Ten Kid-Friendly Foods Using Leftovers

You’re a good cook when you can make a delicious dish from fresh ingredients. But creating something new based on leftovers is especially satisfying. Those of us who value frugality and conservation are proudest when our unique leftover-inspired creation are enjoyed by everyone in the family.

Every home cook has to manage leftovers one way or another. Serving leftovers as they are is the easiest and often the tastiest. But when they aren’t enough for a whole meal, or you suspect there won’t be takers, leftovers can enhance your next cooking project.

Never try to recycle food that is starting to spoil. Spoiled food cannot be salvaged. You will ruin the entire dish and risk getting everyone sick. Always examine food carefully, and heat leftovers thoroughly before serving.

Need help with organizing your leftovers? See Thirteen Smart Ways to Manage Your Leftovers

Follow the links for more detailed recipes.

12 Tips for Getting Kids Used to Healthy Food

em>Hannah, how do you start to cook healthy for kids who are used to home-cooked fast food (pasta, burgers, shnitzel/potatoes)?

It’s discouraging because sometimes the “meals* are the least eaten.
By best meals I mean the ones I plan. The well-rounded, healthiest, most diverse ingredients. These are the meals that are most likely to be mostly thrown out. It’s very discouraging as my available time for cooking is very short.

Tanya, I can sympathize. My kids used to eat a lot of those things. They still eat some of them. Here are some ideas for making gradual changes.

  1. Pick the least healthy food that you serve. If it’s processed and expensive, even better. Then stop buying it. You can’t control what your kids eat, but you can control what food is available.

Make Pot Roast to Tenderize Cheaper Cuts of Beef

A recipe for tenderizing less expensive cuts on the meat by pot roasting it with vegetables, wine and tomato sauce.

The Best Techniques for Knowing When Food is Cooked

In my post, The Secret to Great Home Cooking, I explained that the key to good food is to cook it until it’s done, and no longer. But this isn’t always easy. Cooking times in recipes are only a guide. For instance, older beans and vegetables take longer to cook than fresher ones. Cuts of meat are different sizes, and our cooking equipment and even the weather affect a recipe. But once you can accurately tell when food is done without consulting a cookbook, your cooking skill has reached a new level.
So how do you know when food is ready to serve?

Ten Questions to Ask Before Going to the Store

I’m starting a short series on grocery shopping, with a focus on fruits and vegetables. Today I’m giving you questions to ask yourself when planning a shopping trip. Go here for more on menu-planning.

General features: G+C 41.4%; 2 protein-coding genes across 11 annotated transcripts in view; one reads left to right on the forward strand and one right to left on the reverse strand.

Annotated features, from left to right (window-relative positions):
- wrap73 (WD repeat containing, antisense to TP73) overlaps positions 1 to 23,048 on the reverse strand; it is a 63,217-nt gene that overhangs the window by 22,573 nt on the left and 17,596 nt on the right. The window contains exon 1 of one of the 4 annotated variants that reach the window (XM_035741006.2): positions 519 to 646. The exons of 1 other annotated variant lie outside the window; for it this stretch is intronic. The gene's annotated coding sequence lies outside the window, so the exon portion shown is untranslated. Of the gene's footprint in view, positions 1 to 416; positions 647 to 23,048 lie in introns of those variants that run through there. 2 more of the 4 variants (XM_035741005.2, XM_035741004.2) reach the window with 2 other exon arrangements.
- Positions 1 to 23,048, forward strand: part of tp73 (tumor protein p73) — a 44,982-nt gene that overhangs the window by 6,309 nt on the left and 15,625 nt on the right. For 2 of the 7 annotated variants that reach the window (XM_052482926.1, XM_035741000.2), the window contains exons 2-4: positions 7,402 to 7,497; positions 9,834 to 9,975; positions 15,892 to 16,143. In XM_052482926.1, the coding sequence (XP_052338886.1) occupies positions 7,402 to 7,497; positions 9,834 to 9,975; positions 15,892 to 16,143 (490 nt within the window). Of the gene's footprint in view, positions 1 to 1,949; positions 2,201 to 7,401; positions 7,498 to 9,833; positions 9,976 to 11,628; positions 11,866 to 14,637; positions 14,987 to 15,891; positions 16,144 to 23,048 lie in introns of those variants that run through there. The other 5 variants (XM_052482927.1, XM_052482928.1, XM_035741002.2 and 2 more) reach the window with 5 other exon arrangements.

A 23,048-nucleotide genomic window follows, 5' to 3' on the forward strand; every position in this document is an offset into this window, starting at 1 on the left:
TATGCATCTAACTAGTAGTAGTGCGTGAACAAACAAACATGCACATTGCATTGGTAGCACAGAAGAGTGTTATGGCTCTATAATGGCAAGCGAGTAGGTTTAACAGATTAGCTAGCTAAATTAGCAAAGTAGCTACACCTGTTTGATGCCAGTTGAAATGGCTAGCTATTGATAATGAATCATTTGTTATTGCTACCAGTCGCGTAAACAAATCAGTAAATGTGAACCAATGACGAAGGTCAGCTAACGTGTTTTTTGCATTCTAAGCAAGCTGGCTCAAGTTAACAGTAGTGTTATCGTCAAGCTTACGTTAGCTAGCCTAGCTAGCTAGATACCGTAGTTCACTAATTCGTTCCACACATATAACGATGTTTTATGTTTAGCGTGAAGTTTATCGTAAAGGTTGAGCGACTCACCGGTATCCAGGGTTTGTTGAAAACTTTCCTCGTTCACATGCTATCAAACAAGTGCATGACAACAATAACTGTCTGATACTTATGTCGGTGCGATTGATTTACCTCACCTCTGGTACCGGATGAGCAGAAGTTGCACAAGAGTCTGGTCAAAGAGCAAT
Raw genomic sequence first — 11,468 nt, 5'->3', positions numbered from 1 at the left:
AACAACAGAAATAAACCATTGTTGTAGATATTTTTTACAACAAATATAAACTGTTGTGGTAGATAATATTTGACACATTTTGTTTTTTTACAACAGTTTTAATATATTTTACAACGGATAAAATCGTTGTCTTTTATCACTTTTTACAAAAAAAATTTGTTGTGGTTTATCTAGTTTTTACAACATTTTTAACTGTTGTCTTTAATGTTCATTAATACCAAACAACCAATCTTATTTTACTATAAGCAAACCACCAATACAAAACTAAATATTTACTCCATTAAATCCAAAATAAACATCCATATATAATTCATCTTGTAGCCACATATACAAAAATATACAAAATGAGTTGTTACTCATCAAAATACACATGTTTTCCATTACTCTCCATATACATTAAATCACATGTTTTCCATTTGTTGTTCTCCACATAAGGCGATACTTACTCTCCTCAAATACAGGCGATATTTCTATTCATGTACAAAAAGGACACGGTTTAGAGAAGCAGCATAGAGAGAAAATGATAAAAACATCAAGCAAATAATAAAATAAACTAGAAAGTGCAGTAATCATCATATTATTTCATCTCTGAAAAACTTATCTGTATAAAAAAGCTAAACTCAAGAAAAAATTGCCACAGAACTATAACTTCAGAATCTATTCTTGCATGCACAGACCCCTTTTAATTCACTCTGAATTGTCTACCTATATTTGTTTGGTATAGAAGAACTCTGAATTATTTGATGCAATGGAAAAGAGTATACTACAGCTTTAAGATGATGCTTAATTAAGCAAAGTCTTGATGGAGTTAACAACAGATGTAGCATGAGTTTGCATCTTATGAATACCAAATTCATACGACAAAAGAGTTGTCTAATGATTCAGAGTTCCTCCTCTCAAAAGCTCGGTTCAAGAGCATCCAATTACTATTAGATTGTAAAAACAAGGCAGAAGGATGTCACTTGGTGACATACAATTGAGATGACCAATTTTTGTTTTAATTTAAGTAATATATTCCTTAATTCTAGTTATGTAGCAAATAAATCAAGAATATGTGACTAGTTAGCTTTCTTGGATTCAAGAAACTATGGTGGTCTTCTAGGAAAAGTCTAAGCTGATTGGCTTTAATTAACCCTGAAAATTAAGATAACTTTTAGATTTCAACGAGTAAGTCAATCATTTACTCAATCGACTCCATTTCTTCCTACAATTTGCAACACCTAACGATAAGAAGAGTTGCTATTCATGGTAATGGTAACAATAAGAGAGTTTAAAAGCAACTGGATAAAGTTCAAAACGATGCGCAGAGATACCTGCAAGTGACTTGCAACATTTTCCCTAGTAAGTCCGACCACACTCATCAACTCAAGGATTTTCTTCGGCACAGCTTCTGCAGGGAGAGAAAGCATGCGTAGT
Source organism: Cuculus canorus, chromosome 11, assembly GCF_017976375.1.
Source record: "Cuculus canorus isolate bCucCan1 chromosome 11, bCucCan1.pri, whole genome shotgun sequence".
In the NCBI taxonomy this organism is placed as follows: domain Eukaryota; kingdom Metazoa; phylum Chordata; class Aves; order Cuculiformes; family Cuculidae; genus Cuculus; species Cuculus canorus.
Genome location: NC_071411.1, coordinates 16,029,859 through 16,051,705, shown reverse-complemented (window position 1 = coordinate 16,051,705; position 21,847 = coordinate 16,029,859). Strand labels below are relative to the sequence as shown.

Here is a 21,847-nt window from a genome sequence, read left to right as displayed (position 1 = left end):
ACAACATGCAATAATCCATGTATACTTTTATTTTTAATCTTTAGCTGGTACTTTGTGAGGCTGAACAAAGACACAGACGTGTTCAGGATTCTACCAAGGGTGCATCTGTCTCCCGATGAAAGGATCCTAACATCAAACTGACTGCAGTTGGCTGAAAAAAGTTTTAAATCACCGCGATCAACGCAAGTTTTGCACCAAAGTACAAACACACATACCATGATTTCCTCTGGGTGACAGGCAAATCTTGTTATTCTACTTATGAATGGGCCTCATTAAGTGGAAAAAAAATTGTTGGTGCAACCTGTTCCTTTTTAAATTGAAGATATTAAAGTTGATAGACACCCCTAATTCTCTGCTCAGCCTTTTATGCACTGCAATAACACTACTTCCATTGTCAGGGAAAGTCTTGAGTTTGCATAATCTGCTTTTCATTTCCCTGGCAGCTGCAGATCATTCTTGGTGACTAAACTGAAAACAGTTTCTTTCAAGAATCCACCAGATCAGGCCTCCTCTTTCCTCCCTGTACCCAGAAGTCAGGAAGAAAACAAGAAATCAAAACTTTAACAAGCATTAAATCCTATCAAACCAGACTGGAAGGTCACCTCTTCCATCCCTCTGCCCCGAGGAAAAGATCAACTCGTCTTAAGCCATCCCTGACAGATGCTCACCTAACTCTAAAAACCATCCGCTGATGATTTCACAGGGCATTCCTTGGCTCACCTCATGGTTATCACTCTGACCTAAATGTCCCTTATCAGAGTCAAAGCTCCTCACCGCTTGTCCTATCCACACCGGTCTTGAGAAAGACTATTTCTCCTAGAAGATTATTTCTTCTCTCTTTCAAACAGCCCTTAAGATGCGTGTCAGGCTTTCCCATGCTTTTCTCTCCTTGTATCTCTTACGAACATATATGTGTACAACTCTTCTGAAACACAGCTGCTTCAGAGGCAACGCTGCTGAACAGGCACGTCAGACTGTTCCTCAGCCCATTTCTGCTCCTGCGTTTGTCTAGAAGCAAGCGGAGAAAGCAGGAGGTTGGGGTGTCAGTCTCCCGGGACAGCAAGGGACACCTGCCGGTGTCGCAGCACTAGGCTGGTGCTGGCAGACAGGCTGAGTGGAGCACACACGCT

1. What food do you have in the house? Check what you need to use up. Look in your refrigerator to see what fresh and cooked produce is spoiled or leftover. Why didn’t it get used up? Keep receipts to compare from trip to trip.

The Potato Cake Mystery

Potato cakes are a food I remember fondly from my childhood. My mother made these crispy treats often, for two reasons: First, the main ingredient was leftover potatoes, and second, they cooked in the broiler.

Sofrito and Shepherd’s Pie: Interview with Yonit:

Please welcome reader Yonit van de Metz of Collecting Hats for today’s interview.
Name, location, family: Yonit de Metz, Philadelphia, wife and work-at-home mom to two toddlers and lots of houseplants.

What do you remember about family meals when you were growing up? What was your mother’s cooking style?
I have realized recently how diverse my mom’s cooking style is. Besides the traditional Jewish foods she brought from her own family she learned to cook Puerto Rican food from my grandmother and aunt. She also made Italian, Chinese, American, Mexican, and all kinds of different things. We have been known to have Thanksgiving meals with kugel, matzo ball soup, arroz y gondules, Turkey, enchiladas, and flan next to the traditional pumpkin & apple pies.

Reader Interview: Fern Richardson

Please welcome reader Fern Richardson, author of the excellent urban gardening blog Life on the Balcony. Name, location, family: Fern Richardson; Fullerton, California; Husband & four cats What was your mother’s cooking style? My family very rarely ate meals at home, and when we did it was one of a handful of meals (fish sticks, […]

Gefilte Fish Recipe and Interview with Reader Chana Rogow-Futch

Please welcome Chana, also known as Cecelia Futch, the second in a series of interviews with readers of Cooking Manager. She’s a friend of Tikva, who was interviewed last week.

Three Reasons We Throw Away Food

Is there one thing that you always seem to throw away? For my mother, it was cooked rice. She liked to have it on hand, but every few months she found a forgotten jar.

I have gone through stages of throwing out different things. The short answer to, “Why do we throw out food?” is that the food is spoiled. But it didn’t start out that way. Everytime we throw something away, it tells us something about our style of shopping, eating and cooking.